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4-H GPS and GIS Project
This webpage contains many links and resources that club leaders and teachers can use as activities to teach young people about GPS and GIS. You can easily learn a lot about it yourself, too! The majority of resources are geared for teaching middle school (4-H Intermediate) and high school (4-H Senior) youth. By no means is this an exhaustive list of the resources available. Here you will find clear and simple explanations, (usually animated) and added additional material for engaged learners. The links and resources are ordered sequentially to add more knowledge to that which has already been acquired. The two components GPS and GIS are each sorted into achievement levels. Feel free to use whatever works for you and your youth!
Several of these sites require a media playing programs you may need to download in advance.
• Introduce young people to the Global Position System and learn how it works
• Learn about different units of measurement used in global navigation
• Practice using GPS receivers and traditional navigation tools in the field though fun activities
• Learn how GPS is used in a variety of occupations, and how it works with GIS
• Introduce young people to Global Information Systems through online exploration
• Understand the significance of data: its collection and uses
• Develop critical thinking skills in data analysis via the use of projected maps
• Devise relevant models of application that can be exercised in their own community
Why Should We Pursue this Project?
It’s science, geography, critical thinking, it’s visual, it’s active and it’s fun!
As quickly as we discover the interdependence of living systems, science defines vast areas of specialized knowledge. Bringing our vast fields of knowledge into a system where they can be analyzed and considered simultaneously, is one mission of GIS. Ours is now a global society and scientists, researchers and surveyors of every kind are collecting data everywhere. GIS is a tool that will help us make sense of the many layers of interaction taking place around us.
Beyond science and discovery, GPS/GIS are already used in ever facet of our lives, to manage power grids, sewer systems, cities, people and data. GPS and GIS are tools that are fast becoming a standard in most industries. The job market of the very near future will recognize people with applicable skills and knowledge in this field.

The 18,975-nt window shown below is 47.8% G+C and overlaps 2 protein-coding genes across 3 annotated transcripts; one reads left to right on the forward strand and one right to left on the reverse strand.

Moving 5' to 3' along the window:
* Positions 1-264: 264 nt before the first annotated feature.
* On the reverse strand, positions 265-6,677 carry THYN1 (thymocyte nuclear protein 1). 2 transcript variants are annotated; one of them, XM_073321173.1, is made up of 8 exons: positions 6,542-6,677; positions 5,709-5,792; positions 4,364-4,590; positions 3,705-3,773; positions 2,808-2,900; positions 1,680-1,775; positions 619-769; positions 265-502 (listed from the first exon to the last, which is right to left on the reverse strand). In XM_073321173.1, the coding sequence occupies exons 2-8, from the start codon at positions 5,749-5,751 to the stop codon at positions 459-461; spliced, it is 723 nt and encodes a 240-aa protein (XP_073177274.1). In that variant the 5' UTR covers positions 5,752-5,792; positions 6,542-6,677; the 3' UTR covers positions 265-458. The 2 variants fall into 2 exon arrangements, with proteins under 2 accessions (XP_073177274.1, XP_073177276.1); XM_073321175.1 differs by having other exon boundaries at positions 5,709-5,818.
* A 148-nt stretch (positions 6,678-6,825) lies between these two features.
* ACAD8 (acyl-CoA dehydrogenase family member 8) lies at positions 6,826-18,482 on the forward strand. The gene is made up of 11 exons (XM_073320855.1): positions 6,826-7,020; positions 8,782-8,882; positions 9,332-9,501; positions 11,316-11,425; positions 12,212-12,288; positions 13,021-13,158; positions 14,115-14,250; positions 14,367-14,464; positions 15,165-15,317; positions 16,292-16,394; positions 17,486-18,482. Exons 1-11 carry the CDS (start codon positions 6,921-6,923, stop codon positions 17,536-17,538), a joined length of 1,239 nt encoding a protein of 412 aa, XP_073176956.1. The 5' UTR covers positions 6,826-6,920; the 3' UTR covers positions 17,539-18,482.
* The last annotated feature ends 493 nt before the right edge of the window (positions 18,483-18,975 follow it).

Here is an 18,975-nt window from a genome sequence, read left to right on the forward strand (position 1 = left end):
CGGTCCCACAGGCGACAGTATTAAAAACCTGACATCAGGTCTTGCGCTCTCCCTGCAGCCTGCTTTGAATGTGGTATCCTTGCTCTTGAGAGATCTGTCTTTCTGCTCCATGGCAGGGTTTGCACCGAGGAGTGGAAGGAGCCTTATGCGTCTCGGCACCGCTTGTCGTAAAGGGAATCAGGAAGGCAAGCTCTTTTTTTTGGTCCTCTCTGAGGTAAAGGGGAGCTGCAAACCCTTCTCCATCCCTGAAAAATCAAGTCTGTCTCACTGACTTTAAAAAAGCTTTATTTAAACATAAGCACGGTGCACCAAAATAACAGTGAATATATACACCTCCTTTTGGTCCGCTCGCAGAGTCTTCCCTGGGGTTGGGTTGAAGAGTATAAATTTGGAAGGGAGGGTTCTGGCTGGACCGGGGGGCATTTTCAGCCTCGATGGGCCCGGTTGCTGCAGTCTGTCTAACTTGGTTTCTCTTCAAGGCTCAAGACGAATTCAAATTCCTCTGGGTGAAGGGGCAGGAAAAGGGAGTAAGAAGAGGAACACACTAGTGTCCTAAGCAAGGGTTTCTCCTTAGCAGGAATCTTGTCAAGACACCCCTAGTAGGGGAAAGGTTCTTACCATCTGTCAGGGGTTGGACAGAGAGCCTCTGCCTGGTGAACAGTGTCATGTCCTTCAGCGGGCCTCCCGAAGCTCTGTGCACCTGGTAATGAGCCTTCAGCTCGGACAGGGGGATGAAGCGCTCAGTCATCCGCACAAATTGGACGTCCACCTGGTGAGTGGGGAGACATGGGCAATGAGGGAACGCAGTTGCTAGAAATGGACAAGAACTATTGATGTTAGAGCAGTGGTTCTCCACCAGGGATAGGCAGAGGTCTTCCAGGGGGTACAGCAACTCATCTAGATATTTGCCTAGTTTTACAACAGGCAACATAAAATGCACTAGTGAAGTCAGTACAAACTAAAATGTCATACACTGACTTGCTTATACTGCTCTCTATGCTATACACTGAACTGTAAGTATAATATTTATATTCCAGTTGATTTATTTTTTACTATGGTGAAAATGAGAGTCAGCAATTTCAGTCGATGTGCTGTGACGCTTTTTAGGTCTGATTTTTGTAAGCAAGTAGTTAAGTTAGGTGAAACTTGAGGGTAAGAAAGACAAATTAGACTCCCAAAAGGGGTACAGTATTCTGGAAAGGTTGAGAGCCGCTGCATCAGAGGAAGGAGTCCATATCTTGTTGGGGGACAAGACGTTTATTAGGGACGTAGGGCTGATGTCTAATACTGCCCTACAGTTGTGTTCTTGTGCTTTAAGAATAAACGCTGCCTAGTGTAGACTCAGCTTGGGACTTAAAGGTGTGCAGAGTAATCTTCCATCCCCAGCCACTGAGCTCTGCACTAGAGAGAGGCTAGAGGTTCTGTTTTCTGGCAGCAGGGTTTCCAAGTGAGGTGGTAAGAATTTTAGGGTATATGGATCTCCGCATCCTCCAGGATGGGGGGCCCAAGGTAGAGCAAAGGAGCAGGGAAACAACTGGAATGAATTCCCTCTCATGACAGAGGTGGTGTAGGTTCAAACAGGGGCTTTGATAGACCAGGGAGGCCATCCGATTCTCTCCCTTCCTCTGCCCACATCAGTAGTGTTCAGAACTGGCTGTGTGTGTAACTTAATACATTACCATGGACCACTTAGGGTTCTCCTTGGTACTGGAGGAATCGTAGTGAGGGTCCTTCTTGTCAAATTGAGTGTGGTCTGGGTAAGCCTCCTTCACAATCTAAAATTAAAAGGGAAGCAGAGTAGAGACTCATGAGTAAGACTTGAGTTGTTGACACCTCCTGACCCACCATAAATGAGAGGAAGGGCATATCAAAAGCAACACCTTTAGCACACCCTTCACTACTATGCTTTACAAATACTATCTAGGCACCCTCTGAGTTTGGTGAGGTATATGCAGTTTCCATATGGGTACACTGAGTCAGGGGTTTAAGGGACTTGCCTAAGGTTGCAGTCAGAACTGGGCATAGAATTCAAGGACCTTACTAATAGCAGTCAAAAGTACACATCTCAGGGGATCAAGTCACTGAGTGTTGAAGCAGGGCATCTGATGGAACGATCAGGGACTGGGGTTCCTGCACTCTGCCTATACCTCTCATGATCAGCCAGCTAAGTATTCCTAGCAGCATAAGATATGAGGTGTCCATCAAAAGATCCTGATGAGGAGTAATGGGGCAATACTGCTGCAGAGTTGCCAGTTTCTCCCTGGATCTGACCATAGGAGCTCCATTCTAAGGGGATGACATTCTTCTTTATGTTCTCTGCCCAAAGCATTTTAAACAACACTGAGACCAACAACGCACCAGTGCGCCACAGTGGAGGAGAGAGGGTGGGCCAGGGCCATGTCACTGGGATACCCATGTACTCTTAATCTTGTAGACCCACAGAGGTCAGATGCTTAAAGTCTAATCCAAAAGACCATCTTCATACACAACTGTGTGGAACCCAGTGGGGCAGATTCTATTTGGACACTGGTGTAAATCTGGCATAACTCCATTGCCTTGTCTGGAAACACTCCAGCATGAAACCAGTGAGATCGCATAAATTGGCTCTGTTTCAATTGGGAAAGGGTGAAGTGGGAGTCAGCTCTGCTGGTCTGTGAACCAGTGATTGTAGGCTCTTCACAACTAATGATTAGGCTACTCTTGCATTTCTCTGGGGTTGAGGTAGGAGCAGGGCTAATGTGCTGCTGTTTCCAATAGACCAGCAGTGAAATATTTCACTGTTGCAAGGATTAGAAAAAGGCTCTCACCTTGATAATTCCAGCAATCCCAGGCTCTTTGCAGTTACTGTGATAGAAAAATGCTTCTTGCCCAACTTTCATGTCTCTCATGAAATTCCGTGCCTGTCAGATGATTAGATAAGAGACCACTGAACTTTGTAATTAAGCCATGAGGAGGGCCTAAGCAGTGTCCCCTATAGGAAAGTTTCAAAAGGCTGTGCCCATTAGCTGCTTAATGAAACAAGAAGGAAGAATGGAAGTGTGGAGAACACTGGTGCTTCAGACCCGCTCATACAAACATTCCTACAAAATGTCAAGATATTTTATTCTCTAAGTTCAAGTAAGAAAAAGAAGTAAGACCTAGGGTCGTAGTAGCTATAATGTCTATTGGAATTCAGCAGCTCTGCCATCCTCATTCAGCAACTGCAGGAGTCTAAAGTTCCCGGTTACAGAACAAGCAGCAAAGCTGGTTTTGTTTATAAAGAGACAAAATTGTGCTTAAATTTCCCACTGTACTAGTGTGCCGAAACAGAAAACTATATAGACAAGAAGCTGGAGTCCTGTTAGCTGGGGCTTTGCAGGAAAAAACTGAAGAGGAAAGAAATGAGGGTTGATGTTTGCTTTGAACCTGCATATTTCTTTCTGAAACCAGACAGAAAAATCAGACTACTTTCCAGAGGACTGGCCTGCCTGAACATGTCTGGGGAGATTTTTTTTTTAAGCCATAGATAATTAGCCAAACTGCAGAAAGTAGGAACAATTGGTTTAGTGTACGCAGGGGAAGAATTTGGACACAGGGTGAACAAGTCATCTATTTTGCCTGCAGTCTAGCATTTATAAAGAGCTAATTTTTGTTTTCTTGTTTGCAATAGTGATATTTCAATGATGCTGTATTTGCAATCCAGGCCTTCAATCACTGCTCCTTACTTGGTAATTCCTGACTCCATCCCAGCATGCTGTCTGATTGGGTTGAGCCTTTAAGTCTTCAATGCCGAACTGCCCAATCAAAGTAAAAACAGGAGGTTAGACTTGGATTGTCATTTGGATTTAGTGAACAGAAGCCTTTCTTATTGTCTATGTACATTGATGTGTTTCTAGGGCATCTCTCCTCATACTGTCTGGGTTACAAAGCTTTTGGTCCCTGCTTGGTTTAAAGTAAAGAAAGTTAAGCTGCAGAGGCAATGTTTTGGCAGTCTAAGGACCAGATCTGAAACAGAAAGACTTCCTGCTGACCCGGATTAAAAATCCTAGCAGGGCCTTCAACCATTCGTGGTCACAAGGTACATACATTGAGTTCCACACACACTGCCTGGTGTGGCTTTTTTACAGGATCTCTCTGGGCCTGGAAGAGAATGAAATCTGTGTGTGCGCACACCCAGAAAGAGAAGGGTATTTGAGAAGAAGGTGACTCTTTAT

Finally, for young people these days, knowledge of the world around them is essential for success. 4-H promotes engaged citizens, and citizens can not be well-engaged unless they are well-informed. Research, critical thinking and problem solving are real skills that are the cornerstones of an effective GPS/GIS project.
The GIS Internship
4-H offers GIS Internships to advanced youth (usually high school juniors and seniors) in Whatcom County. It includes several hours of online instruction and GIS software. The expectation is that the youth provide their mapping skills to their communities, schools or clubs.
For more information about the GIS internship contact: Michael Wallace (360) 778-5813
Ideally, after youth learn about GPS and GIS, your goal should be to engage their skills in their local community.
This might include the following activities:
• Invite a guest GIS professional
• Request permission to add to a current body of scientific data
• Choose data to gather that matters to the youth and determine how it can be mapped.
• Collect and share data in the form of a map with your local government or public issues group
There are a plethora of GIS based maps now available on-line. A good place to begin is the Google Earth download. Youth could spend days exploring the planet and cultures in great detail through this tool.
• Examples of Data Maps
Use still data maps to encourage critical thinking in youth. What do the maps show? What questions do the maps raise? What conclusions can be drawn?
What is data? How do we measure? What do we measure?
• Navigation Basics(pdf): Most interactive maps will have the same set of tools. This worksheet, paired with the websites below, will give youth a chance to discover what each tool does.
Have students choose from some of the interactive maps below to draw and redraw maps with different layers. (when applicable) Ask them to develop a hypothesis based on what they see in the layers they join.
The more you delve into using GIS the more you will need data. Many websites now store, manage and project data. This University of Wisconsin webpage is full of useful data source links. Create a profile of your community.